The Degree of Fine-Tuning in our Universe – and Others
This paper reviews the current constraints on these quantities. The discussion starts with an assessment of the parameters that are allowed to vary.
If the parameters are allowed to vary, there is no physical necessity.
“There is not a shred of evidence that the Universe is logically necessary. Indeed, as a theoretical physicist I find it rather easy to imagine alternative universes that are logically consistent, and therefore equal contenders of reality” (“The Appearance of Design in Physics and Cosmology,” in God and Design: The Teleological Argument and Modern Science, ed. Neil A. Manson [London: Routledge, 2003], 148–49).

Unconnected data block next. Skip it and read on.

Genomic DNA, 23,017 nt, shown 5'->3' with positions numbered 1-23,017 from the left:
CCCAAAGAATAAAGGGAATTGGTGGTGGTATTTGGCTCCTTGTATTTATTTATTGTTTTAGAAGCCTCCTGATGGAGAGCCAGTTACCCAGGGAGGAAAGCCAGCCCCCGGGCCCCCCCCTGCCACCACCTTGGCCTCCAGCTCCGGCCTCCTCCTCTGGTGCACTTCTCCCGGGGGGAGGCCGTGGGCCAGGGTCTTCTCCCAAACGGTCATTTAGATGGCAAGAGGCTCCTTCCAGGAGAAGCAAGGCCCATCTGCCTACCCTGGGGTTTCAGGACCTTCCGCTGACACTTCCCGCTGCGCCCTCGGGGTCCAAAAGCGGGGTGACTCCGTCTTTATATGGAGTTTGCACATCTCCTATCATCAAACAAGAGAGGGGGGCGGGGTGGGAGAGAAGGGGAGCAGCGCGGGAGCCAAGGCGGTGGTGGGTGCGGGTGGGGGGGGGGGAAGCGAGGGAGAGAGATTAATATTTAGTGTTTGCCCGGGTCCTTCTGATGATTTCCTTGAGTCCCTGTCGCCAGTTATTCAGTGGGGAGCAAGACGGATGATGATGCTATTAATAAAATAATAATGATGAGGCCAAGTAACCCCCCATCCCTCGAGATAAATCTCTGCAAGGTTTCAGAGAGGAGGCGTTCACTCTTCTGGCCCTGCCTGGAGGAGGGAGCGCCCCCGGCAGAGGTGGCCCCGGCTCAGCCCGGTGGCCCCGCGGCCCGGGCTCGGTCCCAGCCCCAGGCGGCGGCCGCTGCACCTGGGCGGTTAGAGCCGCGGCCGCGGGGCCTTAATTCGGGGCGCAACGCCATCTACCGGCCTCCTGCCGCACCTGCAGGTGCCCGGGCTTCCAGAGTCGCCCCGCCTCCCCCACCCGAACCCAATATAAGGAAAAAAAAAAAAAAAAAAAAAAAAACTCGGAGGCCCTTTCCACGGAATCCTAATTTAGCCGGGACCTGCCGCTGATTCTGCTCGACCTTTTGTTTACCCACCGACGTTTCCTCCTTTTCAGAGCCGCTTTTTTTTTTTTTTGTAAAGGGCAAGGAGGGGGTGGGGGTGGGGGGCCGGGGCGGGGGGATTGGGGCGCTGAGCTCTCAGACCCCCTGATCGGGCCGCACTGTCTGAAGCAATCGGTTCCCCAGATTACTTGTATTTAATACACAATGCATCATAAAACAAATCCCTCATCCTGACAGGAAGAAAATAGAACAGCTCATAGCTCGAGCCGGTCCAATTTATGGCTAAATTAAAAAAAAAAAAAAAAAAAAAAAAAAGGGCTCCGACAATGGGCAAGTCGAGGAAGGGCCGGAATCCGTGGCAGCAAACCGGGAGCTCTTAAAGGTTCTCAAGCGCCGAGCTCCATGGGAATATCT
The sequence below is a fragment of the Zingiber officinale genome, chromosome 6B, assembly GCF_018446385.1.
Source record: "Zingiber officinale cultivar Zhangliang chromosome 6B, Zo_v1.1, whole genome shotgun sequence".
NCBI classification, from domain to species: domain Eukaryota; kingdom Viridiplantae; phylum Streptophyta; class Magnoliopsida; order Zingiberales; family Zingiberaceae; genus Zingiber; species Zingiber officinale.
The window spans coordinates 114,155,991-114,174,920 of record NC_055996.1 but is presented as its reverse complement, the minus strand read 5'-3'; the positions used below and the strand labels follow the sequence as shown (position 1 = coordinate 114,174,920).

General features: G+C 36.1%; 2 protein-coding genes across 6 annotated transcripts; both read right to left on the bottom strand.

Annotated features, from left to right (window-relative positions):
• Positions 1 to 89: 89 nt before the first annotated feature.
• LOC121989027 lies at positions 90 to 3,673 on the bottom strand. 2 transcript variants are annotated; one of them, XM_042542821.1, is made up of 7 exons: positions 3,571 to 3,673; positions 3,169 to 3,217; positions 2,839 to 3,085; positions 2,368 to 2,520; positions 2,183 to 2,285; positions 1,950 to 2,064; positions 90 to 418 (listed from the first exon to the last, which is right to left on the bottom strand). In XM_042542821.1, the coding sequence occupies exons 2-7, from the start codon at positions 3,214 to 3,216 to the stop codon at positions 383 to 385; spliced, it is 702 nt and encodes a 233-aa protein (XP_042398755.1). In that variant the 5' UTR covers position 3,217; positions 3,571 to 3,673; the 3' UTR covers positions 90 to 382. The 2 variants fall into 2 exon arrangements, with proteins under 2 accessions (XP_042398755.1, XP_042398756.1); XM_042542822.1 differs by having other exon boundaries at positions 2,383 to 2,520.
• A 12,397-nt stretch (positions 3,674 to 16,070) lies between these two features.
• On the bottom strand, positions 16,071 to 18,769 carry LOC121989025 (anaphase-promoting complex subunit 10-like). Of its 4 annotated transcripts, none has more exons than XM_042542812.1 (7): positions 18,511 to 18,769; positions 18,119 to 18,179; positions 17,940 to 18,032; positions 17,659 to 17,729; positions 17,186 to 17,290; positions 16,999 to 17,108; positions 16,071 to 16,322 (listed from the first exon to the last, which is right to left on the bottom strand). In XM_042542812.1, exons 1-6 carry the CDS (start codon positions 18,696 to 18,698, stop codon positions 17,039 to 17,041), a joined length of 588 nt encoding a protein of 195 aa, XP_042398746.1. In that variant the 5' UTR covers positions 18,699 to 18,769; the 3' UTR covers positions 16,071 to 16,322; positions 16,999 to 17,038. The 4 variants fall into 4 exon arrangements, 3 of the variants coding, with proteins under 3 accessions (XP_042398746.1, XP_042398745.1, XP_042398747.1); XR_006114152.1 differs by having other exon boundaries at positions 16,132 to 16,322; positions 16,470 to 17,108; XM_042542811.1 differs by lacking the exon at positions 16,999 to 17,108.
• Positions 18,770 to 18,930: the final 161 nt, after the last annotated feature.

First, let’s talk about physical necessity. As I just explained, according to this alternative the universe has to be life-permitting. The constants and the quantities had to have the values that they do. It is literally physically impossible for the universe to be life-prohibiting. It is physically necessary that the universe be a life-permitting universe. 1
String theory, the current best candidate for a "theory of everything," predicts an enormous ensemble, numbering 10 to the power 500 by one accounting, of parallel universes. Thus in such a large or even infinite ensemble, we should not be surprised to find ourselves in an exceedingly fine-tuned universe. [url= https://phys.org/news/2014-04-science-philosophy-collide-fine-tuned-universe.html#jCp]3[/url]